What's artistic collaboration all about? Tomorrow join Cinevolution for an interactive panel with the artistic collaborators behind UNION! Featuring six collaborators who contributed sound design, musical composition, visual world building, and sculpture, the conversation will spotlight the mediums involved in the making of UNION, as well as the process of collaborating while navigating pandemic limitations. With ASL interpretation and automated captions.
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Project Dis/Play
Dis/Play is a public art project that shines a light on disabled folks of all ages telling their own stories, woven into a multi-media display that will be projected onto building walls in the streets of Toronto later this year in partnership with the ReelAbilities Film Festival of Toronto/Miles Nadal JCC, as part of ArtworxTO. In response to the prompt "How do you want to be seen?" , they are seeking visual content to be used in the projections, and submissions for spotlit storytellers. Submissions accepted until mid July.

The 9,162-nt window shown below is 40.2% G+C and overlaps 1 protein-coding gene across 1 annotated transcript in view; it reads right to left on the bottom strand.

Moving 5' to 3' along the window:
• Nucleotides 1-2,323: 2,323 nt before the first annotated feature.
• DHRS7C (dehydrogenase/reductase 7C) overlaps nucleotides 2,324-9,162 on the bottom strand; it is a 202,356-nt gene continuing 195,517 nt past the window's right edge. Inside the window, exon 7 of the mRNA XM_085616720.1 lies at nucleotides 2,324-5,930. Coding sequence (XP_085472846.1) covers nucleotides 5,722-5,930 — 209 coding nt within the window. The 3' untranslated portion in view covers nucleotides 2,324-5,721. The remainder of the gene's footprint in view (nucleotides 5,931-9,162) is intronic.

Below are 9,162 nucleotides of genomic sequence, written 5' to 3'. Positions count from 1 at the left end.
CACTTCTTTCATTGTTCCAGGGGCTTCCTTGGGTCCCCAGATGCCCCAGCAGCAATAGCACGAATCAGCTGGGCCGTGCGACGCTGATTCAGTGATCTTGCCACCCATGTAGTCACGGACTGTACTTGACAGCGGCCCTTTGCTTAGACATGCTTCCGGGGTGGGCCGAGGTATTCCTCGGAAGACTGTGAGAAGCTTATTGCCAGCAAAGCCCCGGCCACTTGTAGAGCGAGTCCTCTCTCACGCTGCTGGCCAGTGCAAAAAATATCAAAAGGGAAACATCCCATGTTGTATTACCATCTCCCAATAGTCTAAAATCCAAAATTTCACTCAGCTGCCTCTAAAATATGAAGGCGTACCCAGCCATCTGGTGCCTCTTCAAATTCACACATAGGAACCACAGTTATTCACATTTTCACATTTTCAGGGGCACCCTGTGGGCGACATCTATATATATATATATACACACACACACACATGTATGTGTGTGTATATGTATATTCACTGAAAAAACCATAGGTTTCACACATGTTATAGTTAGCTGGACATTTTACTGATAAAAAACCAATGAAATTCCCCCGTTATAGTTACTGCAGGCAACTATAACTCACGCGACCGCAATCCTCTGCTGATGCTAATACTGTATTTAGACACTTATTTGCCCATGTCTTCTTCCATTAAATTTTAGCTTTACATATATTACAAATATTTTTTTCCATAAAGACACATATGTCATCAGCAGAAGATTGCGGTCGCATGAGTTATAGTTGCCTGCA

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VIM VAMS – Opening Doors to Music
On July 2nd, Vancouver Independent Music Centre, Vancouver Adapted Music and the Roundhouse present VIM VAMS – Opening Doors to Music, an online concert and panel on the accessibility of music venues. Curated by Dave Symington, co-founder of VAMS, the concert will feature the music of Kristina Shelden, Digger Dan and the Dirt Brigade, Greg “77 Spokes” Labine and Sticks and Tones. It will be followed by a panel discussion of issues facing musicians with disabilities.
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Tea With Me Series - Episode One
Canadian Cultural Society of the Deaf presents the first episode in their Tea With Me series with Indigenous Deaf Artist, Paula Wesley. Available on Youtube in ASL, LSQ and English voiceover/subtitles.